Our sample size is based on a small expected effect size of f = .15 (based on [3]), a type I error of 5% and a type II error of 20%. Using G power 3.1 [42] an N of at least 432 was required to find a difference between the three language conditions (one-way ANOVA). Furthermore, our directional analyses and comparing two conditions (post-hoc tests and t-tests) yielded a required sample size of 199 participants per condition, or nearly 600 participants in total.

Planned statistical analyses

For hypothesis 1, 2 and 6: one-way ANOVA with deliberative reasoning score as outcome measure and group, native, mixed, second language as predictor, and post-hoc comparisons.

For hypothesis 3 and 4: one-way ANOVA with perceived effort as outcome measure and group, native, mixed, second language as predictor, and post-hoc comparisons.

For hypothesis 5: one-way ANOVA with overconfidence score as outcome measure and group, native, mixed, second language as predictor.

For hypothesis 7: Person correlation/simple regression between effort expenditure and deliberative reasoning score.

For hypothesis 8: ANCOVA with deliberative reasoning score as outcome measure and group native, mixed, second language as predictor and perceived effort as co-variate

For hypothesis 9: Pearson correlation/simple regression between language proficiency and deliberative reasoning score.

Additional statistical analyses

Pearson correlation between deliberative reasoning score and 1) Age 2) Education 3) Gender. We also coded CRT answers as intuitive response, correct or other erroneous response and compared whether the groups differ in the type of error made. We, furthermore, calculated a deliberate reasoning score solely of the seven CRT items and compared the groups. These two analyses are based on Costa et al. [5]. Finally, we also looked at the latency before answering (using the time stamp ‘first click’ in Qualtrics) for all 16 items and compared those latencies by group and language proficiency.

If the assumptions for parametric tests are violated (visual inspection of residuals and test of homogeneity) we performed non-parametric tests. For the non-parametric tests we report effect sizes from the parametric tests. All tests were performed in jasp (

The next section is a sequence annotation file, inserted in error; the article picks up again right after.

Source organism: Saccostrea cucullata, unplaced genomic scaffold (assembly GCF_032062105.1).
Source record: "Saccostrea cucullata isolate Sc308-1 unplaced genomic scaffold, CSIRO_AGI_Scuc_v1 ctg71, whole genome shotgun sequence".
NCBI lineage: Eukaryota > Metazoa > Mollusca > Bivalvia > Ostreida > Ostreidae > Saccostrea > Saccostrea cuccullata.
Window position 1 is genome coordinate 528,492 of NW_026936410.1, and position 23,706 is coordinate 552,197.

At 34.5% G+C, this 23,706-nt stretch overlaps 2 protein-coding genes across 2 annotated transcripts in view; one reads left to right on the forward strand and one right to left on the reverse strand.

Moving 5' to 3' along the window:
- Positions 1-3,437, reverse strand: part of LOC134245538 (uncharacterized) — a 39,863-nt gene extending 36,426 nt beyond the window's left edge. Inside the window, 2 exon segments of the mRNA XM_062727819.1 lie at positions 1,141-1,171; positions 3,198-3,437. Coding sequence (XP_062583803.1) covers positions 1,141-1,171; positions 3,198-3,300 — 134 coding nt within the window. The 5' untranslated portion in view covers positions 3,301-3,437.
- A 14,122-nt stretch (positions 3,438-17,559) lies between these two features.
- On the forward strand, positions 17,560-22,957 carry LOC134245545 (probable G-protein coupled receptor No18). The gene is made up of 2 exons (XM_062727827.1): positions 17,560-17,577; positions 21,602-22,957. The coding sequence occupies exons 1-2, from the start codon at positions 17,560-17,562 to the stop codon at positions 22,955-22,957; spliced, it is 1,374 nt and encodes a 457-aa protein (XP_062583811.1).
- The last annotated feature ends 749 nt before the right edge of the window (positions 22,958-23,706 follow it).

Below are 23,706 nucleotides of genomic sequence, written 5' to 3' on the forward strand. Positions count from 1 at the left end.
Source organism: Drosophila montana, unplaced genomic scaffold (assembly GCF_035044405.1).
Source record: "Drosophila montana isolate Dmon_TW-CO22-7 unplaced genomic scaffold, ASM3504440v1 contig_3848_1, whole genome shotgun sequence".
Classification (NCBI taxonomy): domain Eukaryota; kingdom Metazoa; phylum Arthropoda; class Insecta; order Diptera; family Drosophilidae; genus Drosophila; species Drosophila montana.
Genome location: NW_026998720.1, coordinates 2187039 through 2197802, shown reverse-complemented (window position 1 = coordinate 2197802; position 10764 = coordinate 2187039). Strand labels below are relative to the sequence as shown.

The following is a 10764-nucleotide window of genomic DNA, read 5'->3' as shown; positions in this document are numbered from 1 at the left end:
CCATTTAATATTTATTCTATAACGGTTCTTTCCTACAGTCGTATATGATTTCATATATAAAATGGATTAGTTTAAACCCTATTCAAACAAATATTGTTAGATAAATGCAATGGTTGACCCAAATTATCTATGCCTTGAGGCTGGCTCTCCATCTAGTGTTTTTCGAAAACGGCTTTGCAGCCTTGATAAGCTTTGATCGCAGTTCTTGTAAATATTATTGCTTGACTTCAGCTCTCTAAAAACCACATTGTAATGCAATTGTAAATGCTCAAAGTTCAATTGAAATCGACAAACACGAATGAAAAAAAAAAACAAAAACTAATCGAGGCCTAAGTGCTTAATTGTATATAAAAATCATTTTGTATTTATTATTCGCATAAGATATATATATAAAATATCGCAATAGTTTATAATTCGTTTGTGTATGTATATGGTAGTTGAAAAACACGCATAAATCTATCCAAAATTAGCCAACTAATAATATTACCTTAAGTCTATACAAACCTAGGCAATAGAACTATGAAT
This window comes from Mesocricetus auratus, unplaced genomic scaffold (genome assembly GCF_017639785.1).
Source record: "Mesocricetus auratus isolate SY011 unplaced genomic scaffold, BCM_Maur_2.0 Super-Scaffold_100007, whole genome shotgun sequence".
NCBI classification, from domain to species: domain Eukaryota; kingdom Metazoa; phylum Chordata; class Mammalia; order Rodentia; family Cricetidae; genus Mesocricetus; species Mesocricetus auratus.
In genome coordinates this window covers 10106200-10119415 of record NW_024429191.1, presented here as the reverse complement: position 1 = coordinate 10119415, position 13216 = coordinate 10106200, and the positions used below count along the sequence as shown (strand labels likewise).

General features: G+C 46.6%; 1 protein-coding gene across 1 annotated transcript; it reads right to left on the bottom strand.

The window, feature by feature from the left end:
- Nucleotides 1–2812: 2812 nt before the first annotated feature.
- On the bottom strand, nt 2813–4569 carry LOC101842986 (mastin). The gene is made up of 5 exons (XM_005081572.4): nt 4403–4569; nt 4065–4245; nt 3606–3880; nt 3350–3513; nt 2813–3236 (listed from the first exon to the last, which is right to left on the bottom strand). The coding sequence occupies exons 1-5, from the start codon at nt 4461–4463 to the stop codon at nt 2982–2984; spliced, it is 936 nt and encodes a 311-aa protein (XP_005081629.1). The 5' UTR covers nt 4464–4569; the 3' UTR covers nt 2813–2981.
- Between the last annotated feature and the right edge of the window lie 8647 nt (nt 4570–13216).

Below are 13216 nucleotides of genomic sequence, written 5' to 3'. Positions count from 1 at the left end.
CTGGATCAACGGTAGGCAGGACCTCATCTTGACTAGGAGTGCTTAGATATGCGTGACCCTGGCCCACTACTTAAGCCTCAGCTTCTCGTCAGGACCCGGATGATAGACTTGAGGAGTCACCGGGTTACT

Open science

Material and data files are available at


The groups did not differ in their age, education, gender composition or language proficiency.

Hypothesis 1, 2 and 6. We performed a Kruskal-Wallis ANOVA with deliberate reasoning score as outcome measure and group (native, switching, second language) as predictor. A one-way ANOVA yielded no statistically significant group difference χ2(2) = 0.43, P = .806, η2 = .001. The data did not support hypothesis 1, 2 and 6. There was no group difference in deliberate reasoning across different language contexts.

Hypothesis 3 and 4. We performed a Kruskal-Wallis ANOVA with perceived effort as outcome measure and group (native, switching, second language) as predictor. A one-way ANOVA yielded no statistically significant group difference χ2(2) = 1.30, P = .522, η2 = .007. This shows that hypothesis 3 and 4 were not supported. There was no difference in perceived effort across different language contexts.

Hypothesis 5. We performed a Kruskal-Wallis ANOVA with overconfidence score as outcome measure and language condition as predictor. A one-way ANOVA showed no statistically significant group differences: χ2(2) = 0.34, P = .845, η2 = .004. This means hypothesis 5 was not supported. There was no difference in overconfidence between the language conditions.